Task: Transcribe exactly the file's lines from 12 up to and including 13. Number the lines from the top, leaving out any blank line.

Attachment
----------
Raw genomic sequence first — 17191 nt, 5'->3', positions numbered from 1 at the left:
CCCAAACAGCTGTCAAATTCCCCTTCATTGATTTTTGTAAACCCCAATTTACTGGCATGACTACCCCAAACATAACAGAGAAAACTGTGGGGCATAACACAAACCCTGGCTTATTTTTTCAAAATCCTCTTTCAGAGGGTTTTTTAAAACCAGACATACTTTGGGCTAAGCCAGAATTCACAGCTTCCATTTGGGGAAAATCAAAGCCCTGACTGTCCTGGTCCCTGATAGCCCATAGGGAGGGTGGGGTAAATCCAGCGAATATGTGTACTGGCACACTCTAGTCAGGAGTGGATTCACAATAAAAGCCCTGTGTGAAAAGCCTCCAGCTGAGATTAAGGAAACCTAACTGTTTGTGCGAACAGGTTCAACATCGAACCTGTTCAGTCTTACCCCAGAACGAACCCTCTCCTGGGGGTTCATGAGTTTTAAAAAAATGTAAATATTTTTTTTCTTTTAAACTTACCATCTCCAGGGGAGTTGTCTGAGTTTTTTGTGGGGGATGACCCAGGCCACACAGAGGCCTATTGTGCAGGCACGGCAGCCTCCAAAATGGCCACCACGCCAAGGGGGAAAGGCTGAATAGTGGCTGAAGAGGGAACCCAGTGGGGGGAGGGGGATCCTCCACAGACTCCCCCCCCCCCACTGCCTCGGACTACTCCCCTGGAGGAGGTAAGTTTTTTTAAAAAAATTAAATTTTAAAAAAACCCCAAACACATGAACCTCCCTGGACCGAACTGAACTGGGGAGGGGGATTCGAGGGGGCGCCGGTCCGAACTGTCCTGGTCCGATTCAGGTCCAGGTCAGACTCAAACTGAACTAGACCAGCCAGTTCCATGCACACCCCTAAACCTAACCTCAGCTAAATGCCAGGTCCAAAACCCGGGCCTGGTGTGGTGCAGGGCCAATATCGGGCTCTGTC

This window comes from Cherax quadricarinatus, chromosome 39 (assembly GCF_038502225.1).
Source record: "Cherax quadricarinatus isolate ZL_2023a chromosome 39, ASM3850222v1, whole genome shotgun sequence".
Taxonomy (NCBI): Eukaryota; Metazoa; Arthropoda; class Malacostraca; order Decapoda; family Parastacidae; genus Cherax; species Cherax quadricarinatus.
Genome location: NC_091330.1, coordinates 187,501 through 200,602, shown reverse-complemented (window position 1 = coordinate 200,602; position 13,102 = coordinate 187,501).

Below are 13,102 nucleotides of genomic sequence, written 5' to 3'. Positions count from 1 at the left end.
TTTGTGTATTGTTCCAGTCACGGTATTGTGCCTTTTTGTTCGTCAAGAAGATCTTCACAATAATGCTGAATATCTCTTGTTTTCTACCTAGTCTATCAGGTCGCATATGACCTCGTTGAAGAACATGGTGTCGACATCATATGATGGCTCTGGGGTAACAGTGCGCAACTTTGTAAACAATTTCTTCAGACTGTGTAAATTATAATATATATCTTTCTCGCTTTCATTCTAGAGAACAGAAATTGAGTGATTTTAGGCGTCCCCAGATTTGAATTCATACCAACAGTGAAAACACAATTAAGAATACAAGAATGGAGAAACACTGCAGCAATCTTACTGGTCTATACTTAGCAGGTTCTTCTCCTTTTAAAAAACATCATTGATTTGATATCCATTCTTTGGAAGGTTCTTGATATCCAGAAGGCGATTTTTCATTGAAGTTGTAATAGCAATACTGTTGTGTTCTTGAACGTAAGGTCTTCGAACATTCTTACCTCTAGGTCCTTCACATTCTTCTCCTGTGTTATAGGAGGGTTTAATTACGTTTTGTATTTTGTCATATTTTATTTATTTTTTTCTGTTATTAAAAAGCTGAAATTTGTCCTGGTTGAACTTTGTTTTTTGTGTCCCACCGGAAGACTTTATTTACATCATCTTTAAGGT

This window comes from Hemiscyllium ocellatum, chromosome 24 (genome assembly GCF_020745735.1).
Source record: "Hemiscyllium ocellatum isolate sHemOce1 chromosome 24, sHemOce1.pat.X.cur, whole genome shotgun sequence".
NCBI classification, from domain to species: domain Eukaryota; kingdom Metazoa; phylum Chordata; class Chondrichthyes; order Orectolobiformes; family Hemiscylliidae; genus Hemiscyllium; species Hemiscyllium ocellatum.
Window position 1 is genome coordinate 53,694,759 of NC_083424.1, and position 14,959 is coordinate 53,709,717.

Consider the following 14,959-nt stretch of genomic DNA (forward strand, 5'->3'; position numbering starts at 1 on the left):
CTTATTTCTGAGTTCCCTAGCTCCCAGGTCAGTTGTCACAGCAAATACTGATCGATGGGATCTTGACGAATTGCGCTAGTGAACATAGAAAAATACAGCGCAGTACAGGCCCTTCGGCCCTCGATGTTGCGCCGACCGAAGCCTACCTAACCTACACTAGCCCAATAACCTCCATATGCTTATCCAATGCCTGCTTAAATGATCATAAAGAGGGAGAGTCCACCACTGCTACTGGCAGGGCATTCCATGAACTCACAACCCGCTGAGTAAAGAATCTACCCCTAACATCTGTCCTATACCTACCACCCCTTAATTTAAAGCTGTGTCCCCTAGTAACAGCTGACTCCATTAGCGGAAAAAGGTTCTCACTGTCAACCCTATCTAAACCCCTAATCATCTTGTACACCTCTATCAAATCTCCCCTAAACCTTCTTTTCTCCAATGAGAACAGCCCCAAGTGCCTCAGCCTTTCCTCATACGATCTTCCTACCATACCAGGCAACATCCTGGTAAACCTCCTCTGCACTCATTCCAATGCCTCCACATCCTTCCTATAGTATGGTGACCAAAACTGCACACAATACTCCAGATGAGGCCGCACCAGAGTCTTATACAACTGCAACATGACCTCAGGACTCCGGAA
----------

Window position 1 is genome coordinate 53,694,759 of NC_083424.1, and position 14,959 is coordinate 53,709,717.

Consider the following 14,959-nt stretch of genomic DNA (forward strand, 5'->3'; position numbering starts at 1 on the left):